# Testing whether polynomial is in algebra of other polynomials

A collection $\Sigma$ of polynomials is an algebra if: (1) $\lambda f + \eta g \in \Sigma$ for any $f,g \in \Sigma, \lambda,\eta \in \mathbb{R}$ and (2) $f,g \in \Sigma$ implies $fg \in \Sigma$. We say that $P$ is in the algebra of ${P_1,\dots,P_n}$ if $P$ is in the smallest algebra containing $P_1,\dots,P_n$.

I was wondering if there was a way to check whether a given $P$ as in the algebra of a given collection $P_1,\dots,P_n$.

Example: take $n \ge 1$ and let $P_1 = x_1+\dots+x_n, P_2 = x_1^2+\dots+x_n^2,\dots P_n = x_1^n+\dots+x_n^n$. Then all $n$ of the following symmetric functions are in the algebra generated by $P_1,\dots,P_n$: $$x_1+\dots+x_n$$ $$x_1x_2+\dots+x_{n-1}x_n$$ $$x_1x_2x_3+\dots+x_{n-2}x_{n-1}x_n$$ $$\dots$$ $$x_1\dots x_n$$

I'd appreciate any help.

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Sort by » oldest newest most voted My first thought was that you want an analogue of a Gröbner basis of an ideal. A web search yields that exactly such a thing has been thought of: SAGBI: Subalgebra Analogue to Gröbner Bases for Ideals. We can use an implementation in Singular, as discussed in the old question Basis of invariant polynomial system. I think you can use it as follows:

n = 3
R = PolynomialRing(QQ, n, names='x')
x = R.gens()
A = R.ideal([sum(xi^k for xi in x) for k in range(1,n+1)])
print('Algebra:', A.gens())

from itertools import combinations
E = [sum(prod(xi) for xi in combinations(x,k)) for k in range(1,n+1)]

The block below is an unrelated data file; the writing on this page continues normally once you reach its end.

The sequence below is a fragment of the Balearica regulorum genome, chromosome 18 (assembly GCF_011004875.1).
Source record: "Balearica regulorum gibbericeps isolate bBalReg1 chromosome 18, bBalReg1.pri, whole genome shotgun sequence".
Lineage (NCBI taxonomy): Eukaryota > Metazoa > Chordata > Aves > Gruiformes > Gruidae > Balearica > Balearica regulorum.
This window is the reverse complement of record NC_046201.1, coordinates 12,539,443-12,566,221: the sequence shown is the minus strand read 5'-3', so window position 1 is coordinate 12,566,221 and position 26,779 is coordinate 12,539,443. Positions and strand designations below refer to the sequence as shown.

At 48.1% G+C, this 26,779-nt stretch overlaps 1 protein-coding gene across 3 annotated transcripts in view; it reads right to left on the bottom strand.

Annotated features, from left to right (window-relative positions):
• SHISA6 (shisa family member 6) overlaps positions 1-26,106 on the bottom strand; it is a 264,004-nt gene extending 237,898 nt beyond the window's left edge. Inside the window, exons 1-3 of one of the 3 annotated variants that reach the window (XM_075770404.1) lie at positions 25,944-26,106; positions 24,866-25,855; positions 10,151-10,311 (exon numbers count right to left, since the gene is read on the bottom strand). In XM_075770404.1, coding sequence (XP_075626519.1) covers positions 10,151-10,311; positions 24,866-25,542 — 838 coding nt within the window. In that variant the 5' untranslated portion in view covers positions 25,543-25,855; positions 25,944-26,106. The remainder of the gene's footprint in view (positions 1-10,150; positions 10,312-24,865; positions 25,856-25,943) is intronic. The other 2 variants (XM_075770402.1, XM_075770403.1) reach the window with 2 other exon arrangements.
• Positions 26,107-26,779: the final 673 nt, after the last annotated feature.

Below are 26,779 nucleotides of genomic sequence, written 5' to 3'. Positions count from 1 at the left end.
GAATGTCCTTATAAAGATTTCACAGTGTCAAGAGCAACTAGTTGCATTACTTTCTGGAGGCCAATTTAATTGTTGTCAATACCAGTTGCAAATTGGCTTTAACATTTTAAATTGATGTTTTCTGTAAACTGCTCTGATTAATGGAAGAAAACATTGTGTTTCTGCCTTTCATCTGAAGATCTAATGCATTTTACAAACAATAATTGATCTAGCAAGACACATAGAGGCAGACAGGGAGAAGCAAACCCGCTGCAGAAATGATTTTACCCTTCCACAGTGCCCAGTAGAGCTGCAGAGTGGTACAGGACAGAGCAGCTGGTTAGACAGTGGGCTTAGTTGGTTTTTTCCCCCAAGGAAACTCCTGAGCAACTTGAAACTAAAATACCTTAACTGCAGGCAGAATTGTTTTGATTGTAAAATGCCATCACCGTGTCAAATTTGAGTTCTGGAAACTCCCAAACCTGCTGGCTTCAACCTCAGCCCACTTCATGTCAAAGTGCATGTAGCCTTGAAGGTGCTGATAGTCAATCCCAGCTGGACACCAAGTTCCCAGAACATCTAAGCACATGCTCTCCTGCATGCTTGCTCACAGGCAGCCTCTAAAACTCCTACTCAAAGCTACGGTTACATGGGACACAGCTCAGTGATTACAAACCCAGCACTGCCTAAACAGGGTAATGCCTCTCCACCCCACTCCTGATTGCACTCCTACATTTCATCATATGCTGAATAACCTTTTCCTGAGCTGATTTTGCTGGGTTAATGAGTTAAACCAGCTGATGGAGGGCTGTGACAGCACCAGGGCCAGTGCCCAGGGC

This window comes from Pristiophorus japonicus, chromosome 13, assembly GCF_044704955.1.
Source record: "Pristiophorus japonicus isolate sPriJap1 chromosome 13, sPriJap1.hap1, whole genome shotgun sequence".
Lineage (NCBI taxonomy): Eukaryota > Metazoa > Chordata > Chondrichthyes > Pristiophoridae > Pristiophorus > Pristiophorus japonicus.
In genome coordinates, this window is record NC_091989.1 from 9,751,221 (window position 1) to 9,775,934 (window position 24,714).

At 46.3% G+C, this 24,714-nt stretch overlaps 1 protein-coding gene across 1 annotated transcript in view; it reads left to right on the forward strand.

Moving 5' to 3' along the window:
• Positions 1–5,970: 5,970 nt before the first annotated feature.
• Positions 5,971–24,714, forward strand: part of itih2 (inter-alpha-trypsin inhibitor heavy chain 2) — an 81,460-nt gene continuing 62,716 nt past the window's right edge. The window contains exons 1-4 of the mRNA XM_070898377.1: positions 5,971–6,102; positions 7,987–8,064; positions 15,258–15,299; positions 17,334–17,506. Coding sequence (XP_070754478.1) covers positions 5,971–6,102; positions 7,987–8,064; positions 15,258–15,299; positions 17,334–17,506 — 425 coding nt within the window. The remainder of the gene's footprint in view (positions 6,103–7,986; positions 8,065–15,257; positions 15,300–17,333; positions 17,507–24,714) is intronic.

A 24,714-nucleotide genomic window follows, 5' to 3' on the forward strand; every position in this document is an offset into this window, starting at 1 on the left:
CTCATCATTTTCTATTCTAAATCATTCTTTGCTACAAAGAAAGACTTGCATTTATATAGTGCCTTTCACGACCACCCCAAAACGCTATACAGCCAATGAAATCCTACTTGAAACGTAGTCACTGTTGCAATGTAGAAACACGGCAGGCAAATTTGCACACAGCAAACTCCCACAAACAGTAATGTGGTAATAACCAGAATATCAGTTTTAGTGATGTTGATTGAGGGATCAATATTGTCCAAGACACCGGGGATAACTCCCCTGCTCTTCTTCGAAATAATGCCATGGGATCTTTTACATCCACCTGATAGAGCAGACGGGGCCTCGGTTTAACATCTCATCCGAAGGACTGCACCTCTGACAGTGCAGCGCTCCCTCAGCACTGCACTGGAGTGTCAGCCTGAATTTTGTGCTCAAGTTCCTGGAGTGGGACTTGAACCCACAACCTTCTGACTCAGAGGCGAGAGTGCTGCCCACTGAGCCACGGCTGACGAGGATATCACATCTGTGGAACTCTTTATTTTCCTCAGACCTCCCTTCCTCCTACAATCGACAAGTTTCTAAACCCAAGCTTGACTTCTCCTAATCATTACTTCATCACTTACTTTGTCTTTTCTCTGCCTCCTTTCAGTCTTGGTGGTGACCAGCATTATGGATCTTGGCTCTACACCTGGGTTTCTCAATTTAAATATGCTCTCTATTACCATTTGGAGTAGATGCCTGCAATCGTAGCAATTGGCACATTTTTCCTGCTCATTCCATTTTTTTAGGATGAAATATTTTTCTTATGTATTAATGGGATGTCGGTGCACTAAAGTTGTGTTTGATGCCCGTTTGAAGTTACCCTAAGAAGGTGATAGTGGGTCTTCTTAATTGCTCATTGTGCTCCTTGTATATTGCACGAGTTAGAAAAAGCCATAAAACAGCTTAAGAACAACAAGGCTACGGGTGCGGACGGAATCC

print('Elements to reduce:', E)

singular.LIB("sagbi.lib")
S = singular.sagbi(A)
for e in E:
print(e, '--->', singular.sagbiReduce(e, S).sage())


Output:

Algebra: [x0 + x1 + x2, x0^2 + x1^2 + x2^2, x0^3 + x1^3 + x2^3]
Elements to reduce: [x0 + x1 + x2, x0*x1 + x0*x2 + x1*x2, x0*x1*x2]
x0 + x1 + x2 ---> 0
x0*x1 + x0*x2 + x1*x2 ---> 0
x0*x1*x2 ---> 0


See the Singular manual of sagbi_lib.

(I tried calling sagbiReduce with just A instead of sagbi(A), but it didn't manage to do the reduction to 0.)

For $n=4$ the computation of sagbi(A) already takes more than half an hour (I'll update this post when/if it finishes).

Maybe there exist faster implementations?

P.S. The paper $F_4$-invariant algorithm for computing SAGBI-Gröbner bases discusses an implementation of SAGBI in SAGE 4.2.1, but I didn't manage to find the code.

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Hey. Thanks a lot for your answer! I still need to play around with it some more. In the meantime, do you think there's any way to also spit out how, for example, $x_0x_1+x_0x_2+x_1x_2$ came from the given algebra, i.e. what combination of stuff in our algebra yields $x_0x_1+x_0x_2+x_1x_2$?

I think once you have the SAGBI basis (which seems to be not so easy), the reduction step is very easy. In theory you can keep track of the expressions in terms of the original generators, but that is not done in this implementation. You would have to modify this implementation, or find/write another that does it.